SYCAMORE – Stacy Kelly drives past the Sycamore History Museum almost daily, yet she had never stepped foot inside.
On Saturday, however, the Sycamore resident decided that it was time she and her 6-year-old son learn about the history of the community.
The two had fun exploring Sycamore’s past while decorating cookies and making holiday ornaments at the museum’s eighth annual Holiday Open House on Saturday afternoon.
“We wanted to see the exhibits, and it’s been a wonderful visit,” she said. “We’ve learned a lot today, and this is a nice holiday activity. [My son and I] are trying to do as many holiday activities in Sycamore as we can.”
Admission was free for the open house, where visitors could tour the museum, which is filled with exhibits about Sycamore’s past and present, and enjoy treats and wassail, a traditional English holiday drink.
Michelle Donahoe, the museum’s executive director, said the open house is a way to say “thank you” to the community.
“Learning about a community’s history builds pride. We want people to develop that connection to the past,” Donahoe said. “Our exhibits tell amazing stories of people from Sycamore who’ve gone places around the world. We have artifacts made by Sycamore companies and immigrant stories of people who’ve come here from around the world.”
Jayne Higgins, a museum board member and volunteer, said the open house was a good opportunity for people who’ve never been to the museum to visit. She said that the museum’s exhibits change every year, so the open house also is a good chance for those who have visited in the past to come back.
“We tell the stories of Sycamore. If you don’t understand history, you don’t know where you’re going,” Higgins said. “People in Sycamore are connected through history, and if we understand those connections, we can understand each other better.”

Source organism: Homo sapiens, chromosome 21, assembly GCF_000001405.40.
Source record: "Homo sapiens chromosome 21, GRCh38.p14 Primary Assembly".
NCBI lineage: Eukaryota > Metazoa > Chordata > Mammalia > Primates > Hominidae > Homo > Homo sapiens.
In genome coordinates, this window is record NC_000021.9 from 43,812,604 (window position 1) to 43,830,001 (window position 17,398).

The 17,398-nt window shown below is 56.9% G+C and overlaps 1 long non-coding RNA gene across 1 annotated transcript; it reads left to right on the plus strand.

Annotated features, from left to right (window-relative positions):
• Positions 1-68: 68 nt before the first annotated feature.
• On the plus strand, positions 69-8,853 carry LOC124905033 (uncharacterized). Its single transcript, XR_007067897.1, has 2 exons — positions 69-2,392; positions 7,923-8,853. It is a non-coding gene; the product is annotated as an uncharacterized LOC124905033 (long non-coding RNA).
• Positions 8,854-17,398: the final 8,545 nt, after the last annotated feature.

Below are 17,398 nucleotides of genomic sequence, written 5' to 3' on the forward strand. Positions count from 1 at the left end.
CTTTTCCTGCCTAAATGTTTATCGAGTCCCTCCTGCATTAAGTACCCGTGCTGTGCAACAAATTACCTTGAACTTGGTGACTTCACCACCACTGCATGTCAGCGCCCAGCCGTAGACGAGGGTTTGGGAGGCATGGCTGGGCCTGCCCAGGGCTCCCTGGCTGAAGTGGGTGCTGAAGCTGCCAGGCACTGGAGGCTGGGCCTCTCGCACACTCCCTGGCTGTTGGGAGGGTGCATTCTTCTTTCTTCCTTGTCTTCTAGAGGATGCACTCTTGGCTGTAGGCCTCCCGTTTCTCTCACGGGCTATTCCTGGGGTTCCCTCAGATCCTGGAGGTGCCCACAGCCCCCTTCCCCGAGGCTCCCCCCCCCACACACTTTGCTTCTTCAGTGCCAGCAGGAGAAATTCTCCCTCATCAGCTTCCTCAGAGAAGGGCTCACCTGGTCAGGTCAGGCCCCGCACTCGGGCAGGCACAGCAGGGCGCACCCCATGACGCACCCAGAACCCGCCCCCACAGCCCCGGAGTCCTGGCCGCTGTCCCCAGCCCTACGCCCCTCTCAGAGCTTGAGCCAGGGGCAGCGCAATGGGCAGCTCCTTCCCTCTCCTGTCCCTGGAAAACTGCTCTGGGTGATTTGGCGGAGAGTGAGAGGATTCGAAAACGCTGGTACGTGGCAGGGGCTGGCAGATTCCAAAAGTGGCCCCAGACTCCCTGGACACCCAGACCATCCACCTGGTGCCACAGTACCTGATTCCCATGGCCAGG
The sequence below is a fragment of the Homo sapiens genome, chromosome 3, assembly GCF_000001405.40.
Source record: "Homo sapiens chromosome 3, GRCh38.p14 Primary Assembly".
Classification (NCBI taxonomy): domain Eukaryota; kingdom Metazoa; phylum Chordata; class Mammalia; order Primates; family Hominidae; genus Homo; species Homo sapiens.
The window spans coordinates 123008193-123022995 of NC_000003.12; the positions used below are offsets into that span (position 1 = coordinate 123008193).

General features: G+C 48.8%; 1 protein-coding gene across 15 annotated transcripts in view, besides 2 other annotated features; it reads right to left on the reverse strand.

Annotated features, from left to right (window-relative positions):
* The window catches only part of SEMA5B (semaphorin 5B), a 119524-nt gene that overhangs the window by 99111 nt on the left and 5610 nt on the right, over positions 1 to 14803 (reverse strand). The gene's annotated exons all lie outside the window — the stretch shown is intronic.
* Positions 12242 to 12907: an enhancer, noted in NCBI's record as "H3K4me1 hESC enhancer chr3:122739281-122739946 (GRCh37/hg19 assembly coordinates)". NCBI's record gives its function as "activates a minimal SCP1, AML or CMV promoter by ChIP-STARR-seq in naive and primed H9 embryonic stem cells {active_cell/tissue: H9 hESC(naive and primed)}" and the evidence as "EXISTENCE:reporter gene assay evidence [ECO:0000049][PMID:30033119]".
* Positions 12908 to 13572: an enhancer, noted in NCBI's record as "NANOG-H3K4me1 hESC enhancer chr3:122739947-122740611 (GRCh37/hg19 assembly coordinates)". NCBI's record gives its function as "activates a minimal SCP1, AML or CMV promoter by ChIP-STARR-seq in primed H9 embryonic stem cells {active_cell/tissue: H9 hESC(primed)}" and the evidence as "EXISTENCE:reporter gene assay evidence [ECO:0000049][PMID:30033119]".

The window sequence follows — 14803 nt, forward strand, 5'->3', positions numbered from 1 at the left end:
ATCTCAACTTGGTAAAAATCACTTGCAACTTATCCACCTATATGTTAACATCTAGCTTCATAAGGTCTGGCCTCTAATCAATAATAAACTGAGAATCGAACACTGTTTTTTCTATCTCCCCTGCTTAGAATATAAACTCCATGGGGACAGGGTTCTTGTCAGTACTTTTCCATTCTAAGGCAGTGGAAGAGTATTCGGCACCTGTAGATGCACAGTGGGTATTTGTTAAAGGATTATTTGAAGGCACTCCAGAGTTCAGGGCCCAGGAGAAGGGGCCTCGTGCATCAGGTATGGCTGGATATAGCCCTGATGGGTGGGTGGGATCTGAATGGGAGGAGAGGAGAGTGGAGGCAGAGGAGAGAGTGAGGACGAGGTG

Ray Wedel of Sycamore used to work for a company that put grain in the elevator at the site of the museum years ago, when it was a farm. He said he thought the open house would be a good time to visit.
“I’ve always wanted to visit, but just never stopped. It’s very impressive,” Wedel said. “It’s good to find out who we are as a community and learn about things that happened in the past, and how those things have made Sycamore the tremendous community it is now.”
Linda Van Garsse didn’t grow up in Sycamore, but as a 20-year resident, she has visited the museum several times with her granddaughter, who now is a volunteer.
“I learn something new every time I come in here. I wasn’t born here, so I’m surprised by how big Sycamore’s connection to the world is. It’s really interesting,” Van Garsse said.
Janet Deja of Sycamore brought her children to enjoy an afternoon of making crafts. She said it was a fun holiday activity for the family.
“We wanted to do crafts and have some cookies,” Deja said. “We also need to learn about our history and be proud of our community. You can get a deeper appreciation of what people who came before us have done.”